"Theability to follow many individuals for a year, and in some cases fortwo or more years, is virtually unprecedented," Weng notes.
Todate, the researchers have used combined tagging on two other sharkspecies, makos and common threshers. Block predicts that widespread useof this technique will provide much needed information about how sharksuse the oceans. "From these data we can map areas of high use,visualize shark migration corridors and identify species-specific hotspots where shark populations may benefit from increased protection,"she adds.
Warm bodies, cold hearts
The researchersalso discovered that while some salmon sharks remain in the NorthPacific for the entire year, others travel thousands of miles south tothe subtropical waters of the Hawaiian Islands. During these longmigrations, they encounter water temperatures ranging from 36 to 75 F(2 to 24 C). While in the cold subarctic, the sharks ranged betweennear-surface waters and depths as great as 450 feet.
"Sometimesin winter the surface waters, which are less salty, were so cold thatthe sharks spent more time in warmer, saltier waters below," Blocknotes. "When I glimpsed the sharks' radio positions from these frigidseas, I often wondered what it would be like to overwinter in the wildsof an Alaska fjord chasing herring in constant darkness."
As theymove farther south, the sharks spend more time in deeper water,sometimes diving about a half-mile below sea level to avoid warmertemperatures at the surface.
The capacity to summer in theplankton-rich seas of the temperate north or to overwinter in chillyAlaskan waters sets salmon sharks apart from other laminids, a familythat includes mako, white and porbeagle sharks. All laminids share theunusual ability of maintaining an internal body temperature that's upto 70 F warmer than the surrounding water. But the capacity to elevateinternal body temperature does not extend to the heart, which isconstantly flooded with blood that cools to ambient water temperaturesas it passes through the gills to pick up oxygen.
As part of theScience study, the researchers sought to understand why the salmonshark's heart continues to function when it is ice cold. "The sharkheart slows down in the cold, just as our own heart would," Block says."But what sets it apart is where our heart would simply stop, thesalmon shark keeps on ticking."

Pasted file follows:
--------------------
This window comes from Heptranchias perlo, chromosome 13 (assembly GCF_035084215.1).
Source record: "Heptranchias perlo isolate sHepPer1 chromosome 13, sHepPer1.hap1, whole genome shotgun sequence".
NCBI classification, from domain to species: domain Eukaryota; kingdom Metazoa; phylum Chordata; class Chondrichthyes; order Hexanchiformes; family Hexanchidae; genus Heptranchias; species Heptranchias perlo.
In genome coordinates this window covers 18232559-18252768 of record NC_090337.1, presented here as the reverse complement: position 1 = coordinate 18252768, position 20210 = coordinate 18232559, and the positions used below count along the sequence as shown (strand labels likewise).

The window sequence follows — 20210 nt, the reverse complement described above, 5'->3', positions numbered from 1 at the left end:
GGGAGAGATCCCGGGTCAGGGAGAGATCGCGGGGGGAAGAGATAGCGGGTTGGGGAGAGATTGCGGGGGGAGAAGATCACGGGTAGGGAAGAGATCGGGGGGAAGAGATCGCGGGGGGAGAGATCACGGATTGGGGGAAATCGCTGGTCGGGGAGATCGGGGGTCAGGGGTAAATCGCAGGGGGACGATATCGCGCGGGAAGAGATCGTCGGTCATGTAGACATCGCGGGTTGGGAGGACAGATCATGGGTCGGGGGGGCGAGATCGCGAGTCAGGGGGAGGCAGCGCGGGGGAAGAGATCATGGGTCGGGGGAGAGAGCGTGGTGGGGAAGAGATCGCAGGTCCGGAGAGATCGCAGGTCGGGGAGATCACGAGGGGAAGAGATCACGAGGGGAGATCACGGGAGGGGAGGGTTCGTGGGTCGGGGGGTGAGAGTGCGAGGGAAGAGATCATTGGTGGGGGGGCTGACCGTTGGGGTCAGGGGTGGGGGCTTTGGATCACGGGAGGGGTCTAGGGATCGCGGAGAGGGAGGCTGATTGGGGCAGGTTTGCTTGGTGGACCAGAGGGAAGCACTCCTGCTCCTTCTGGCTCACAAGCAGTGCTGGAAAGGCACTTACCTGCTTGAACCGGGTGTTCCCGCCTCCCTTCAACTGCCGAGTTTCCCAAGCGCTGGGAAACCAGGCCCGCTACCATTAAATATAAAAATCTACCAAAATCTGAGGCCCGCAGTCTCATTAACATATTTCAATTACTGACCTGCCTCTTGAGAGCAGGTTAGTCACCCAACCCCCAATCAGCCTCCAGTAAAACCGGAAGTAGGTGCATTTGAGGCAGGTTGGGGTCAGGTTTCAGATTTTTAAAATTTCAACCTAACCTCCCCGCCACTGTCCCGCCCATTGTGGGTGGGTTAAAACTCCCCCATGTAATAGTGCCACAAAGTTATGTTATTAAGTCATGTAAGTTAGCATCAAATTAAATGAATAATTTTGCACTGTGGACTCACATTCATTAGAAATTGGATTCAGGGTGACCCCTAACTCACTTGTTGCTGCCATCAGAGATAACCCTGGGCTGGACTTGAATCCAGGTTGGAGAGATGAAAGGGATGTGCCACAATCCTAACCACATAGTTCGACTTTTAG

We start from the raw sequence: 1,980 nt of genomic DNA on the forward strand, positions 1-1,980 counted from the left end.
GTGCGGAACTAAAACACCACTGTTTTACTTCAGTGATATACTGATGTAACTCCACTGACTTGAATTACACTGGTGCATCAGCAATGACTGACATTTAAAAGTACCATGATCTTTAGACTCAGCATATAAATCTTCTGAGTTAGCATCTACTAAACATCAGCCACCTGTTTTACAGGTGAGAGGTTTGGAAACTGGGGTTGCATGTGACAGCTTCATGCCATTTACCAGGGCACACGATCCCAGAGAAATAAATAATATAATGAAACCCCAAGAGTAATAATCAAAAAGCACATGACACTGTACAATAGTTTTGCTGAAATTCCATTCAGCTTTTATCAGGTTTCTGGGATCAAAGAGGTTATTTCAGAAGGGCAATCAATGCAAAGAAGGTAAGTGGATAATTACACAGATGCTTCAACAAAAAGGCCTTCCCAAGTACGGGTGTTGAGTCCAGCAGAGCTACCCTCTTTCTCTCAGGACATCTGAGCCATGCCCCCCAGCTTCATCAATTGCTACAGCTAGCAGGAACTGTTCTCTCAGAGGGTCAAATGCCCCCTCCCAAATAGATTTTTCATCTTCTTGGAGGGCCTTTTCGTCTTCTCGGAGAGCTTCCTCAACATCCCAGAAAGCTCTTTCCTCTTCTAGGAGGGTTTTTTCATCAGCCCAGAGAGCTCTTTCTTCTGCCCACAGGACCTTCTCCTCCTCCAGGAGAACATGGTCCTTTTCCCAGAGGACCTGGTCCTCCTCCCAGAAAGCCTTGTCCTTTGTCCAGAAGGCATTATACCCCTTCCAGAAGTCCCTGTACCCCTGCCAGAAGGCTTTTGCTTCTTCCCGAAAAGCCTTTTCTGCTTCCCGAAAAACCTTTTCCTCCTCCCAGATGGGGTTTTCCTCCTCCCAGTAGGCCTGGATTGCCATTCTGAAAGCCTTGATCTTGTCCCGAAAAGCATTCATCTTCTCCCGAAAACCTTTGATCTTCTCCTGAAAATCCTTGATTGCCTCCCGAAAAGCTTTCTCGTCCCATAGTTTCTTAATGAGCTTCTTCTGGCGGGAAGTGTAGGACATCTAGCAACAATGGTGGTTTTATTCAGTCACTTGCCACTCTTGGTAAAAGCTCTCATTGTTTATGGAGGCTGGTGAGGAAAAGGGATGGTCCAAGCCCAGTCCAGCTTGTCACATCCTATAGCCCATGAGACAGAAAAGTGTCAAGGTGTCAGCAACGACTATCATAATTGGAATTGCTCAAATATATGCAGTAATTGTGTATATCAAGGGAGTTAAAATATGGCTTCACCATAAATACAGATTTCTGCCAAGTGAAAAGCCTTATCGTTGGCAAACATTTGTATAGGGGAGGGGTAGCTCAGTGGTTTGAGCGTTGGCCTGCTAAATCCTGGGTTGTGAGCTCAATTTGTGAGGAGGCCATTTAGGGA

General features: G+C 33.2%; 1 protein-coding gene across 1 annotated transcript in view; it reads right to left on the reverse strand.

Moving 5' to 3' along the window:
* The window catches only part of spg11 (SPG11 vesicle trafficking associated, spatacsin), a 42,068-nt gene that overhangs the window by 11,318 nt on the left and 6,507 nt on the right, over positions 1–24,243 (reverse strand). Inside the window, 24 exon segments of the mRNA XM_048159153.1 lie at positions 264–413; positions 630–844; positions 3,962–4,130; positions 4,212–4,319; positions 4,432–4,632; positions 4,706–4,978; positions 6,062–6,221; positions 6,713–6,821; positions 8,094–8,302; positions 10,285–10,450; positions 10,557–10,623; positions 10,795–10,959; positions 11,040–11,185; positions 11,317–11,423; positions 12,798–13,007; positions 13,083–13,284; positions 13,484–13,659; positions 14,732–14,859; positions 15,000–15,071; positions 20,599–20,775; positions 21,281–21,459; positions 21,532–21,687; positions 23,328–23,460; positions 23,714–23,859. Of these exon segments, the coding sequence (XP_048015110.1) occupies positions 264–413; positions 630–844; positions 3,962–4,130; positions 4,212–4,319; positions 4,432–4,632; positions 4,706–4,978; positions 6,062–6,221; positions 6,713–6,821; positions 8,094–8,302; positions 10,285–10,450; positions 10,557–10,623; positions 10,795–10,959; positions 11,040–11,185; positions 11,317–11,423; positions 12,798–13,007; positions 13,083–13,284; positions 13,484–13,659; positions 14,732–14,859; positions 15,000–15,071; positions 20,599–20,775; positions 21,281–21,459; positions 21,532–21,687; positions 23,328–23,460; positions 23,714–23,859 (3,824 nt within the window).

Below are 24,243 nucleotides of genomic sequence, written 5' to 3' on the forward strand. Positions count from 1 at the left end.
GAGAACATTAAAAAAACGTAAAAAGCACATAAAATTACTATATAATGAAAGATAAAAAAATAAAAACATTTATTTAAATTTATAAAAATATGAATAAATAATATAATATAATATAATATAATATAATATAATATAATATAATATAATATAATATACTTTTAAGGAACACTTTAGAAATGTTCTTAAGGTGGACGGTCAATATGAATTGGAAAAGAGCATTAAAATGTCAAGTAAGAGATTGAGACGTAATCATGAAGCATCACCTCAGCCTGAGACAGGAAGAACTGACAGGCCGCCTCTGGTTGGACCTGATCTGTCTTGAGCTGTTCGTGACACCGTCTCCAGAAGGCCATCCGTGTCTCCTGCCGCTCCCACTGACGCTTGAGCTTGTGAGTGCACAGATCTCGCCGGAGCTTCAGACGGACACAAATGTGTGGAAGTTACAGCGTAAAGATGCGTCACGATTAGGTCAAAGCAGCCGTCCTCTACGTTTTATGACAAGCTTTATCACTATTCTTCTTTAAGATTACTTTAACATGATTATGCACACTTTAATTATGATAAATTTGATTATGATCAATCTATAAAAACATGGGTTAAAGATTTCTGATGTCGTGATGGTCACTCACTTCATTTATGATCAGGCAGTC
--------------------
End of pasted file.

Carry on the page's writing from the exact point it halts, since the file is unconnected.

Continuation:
Laboratory analysis of hearttissue from six salmon sharks revealed high levels of specializedproteins that control the release and uptake of calcium ions, which areresponsible for maintaining rhythmic cardiac contractions. Theresearchers discovered that the rate of calcium uptake by theseproteins was about 10 times faster in salmon shark hearts than in bluesharks, which inhabit much warmer water. This finding may explain theability of salmon sharks to maintain their heartbeat and supply theirwarm, active bodies with blood even as the heart cools to 35 F.
"This is clearly a unique shark species—the warmest of all gill-breathers in the ocean," Block observes.
Thesalmon shark project is part of the Tagging of Pacific Pelagics (TOPP)initiative, a research program affiliated with the Census of MarineLife. TOPP scientists use electronic tags to study the migrations of 22species of marine animals throughout the North Pacific.
"Manysharks are threatened by fishing around the world, and biologicalknowledge is urgently needed to design management strategies," theauthors wrote. "Satellite tracking technologies can be used to rapidlymap shark habitats worldwide, which is critical to their futureprotection."
Other co-authors of the Science study are Stanfordphysiologists Pedro Castilho, Jeffery Morrissette and AnaLandiera-Fernandez; Robert Schallert, a technician at the Monterey BayAquarium; and shark biologist Kenneth Goldman of the Alaska Departmentof Fish and Game. The study was funded by the Office of Naval Research,the National Science Foundation and the Gordon and Betty Moore, Davidand Lucile Packard, and Alfred P. Sloan foundations.